As a person who has employed and worked with loads of developers for over a decade, I can tell you that not only are developers extremely intelligent, but they are very practical thinkers and great problem solvers.
These qualities are crucial for building customer solutions that are supposed to change/improve processes and remove blockers from every aspect of work.
Simply demand to talk to the team.
As a customer, you have the right to meet the people who will be working on your project.
You have to feel comfortable with their skill level, experience, and overall interest in helping you build your ideas.
Our developers join our sales calls and they talk about what the sales reps usually can’t - project specifics and technologies.
Since, according to Statista, the interest in outsourcing software development to companies that specialize in this type of work is at an all-time high level, a lot of software development companies are doubling down on growth. They’re trying to sign as many contracts as possible. The only problem here is that most of them don’t have the capacity to handle the full demand at the same time.
This creates friction internally, the resources get stretched thin, the developers start feeling overworked, and the company ends up mismanaging the timelines and fails to meet specific project milestones.
Obviously, this has negative effects on the customer in more than one way. Primarily, as a customer, you don’t get a clear understanding when the product will be finished and you cannot plan the launch date. This pushes other activities back like marketing, on-ground events - everything crucial to properly launching the new product.
A combination of all these things ultimately derails your overall business operations. So, when your development partner cannot stick to the project deadline, start looking for other options.
Set expectations for the start.
Underline how important tracking the work is for you and be rigorous about the deliverables.
Obviously, sometimes unplanned things happen and you just force people to work. We have to move deadlines when things beyond our control happen (like family emergencies, illness, company departures, etc.).
But these circumstances don’t happen often.
So, when you notice that missing deadlines is becoming a trend and that nobody is giving a heads-up before the deadline is missed - abandon ship!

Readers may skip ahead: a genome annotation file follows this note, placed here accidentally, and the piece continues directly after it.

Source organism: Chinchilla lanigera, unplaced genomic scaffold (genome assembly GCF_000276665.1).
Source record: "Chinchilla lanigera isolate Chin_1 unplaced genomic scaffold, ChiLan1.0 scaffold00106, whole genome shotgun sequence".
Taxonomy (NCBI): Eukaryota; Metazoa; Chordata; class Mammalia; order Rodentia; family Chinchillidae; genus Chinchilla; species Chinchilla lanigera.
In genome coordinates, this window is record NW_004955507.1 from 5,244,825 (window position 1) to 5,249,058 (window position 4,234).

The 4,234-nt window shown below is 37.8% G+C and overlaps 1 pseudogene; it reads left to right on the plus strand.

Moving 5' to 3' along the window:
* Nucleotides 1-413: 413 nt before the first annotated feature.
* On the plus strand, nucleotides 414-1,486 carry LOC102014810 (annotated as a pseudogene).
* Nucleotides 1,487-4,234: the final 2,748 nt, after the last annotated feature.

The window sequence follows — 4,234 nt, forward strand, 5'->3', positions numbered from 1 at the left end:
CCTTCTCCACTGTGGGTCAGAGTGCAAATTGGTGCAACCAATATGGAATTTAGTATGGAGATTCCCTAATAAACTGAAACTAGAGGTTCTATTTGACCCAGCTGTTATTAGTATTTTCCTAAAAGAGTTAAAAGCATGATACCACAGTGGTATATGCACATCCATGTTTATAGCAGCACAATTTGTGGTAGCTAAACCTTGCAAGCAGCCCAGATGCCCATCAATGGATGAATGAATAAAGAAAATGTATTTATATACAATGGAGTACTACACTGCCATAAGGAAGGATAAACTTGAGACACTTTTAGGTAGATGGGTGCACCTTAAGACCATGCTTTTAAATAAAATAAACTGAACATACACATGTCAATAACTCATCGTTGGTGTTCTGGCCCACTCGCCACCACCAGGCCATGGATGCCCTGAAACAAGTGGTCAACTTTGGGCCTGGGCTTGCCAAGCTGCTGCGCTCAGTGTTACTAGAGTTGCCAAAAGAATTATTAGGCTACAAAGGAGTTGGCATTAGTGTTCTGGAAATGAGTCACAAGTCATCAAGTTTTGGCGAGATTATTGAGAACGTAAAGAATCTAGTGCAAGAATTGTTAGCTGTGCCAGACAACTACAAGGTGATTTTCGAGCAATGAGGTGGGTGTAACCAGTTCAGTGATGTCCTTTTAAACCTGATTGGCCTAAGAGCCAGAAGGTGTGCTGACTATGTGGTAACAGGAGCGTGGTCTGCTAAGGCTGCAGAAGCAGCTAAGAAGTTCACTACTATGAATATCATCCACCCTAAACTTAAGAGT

Experienced software development agencies that have a lot of successful projects under their belt ask a lot of questions.
When I say a lot, I mean A LOT! Almost to the point of becoming annoying.
This is how they obtain a comprehensive understanding of the requirements needed to build the product you want.
With that said, if your development partner doesn’t frequently ask questions, that means that you probably choose the wrong one.
Only developers that don’t have a lot of experience working with customers are arrogant enough to think that they immediately know what you want and need from them.
Thank you for taking the time to read this article in its entirety. It is of crucial importance to find a good software development company because the quality of your solution directly depends on it.
Even though we do our best to provide you with the best information to make a smart decision, sometimes it is unavoidable to make mistakes and opt for wrong choices.
At times, you may end up choosing the wrong company. It happens. But the key to success is to identify the subtle signs and pivot to another (better) company before it’s too late. We hope that, if nothing else, this article helps you see all the red flags early in the relationship before it's hard to pivot.
We at Share IT are always at your service. If there’s anything we can do to help you get out of a bad situation and build on someone else's mistakes - don’t hesitate to reach out.
We have the capacity to take on new projects and we’re more than happy to work closely with you to help you bring your business projects to life!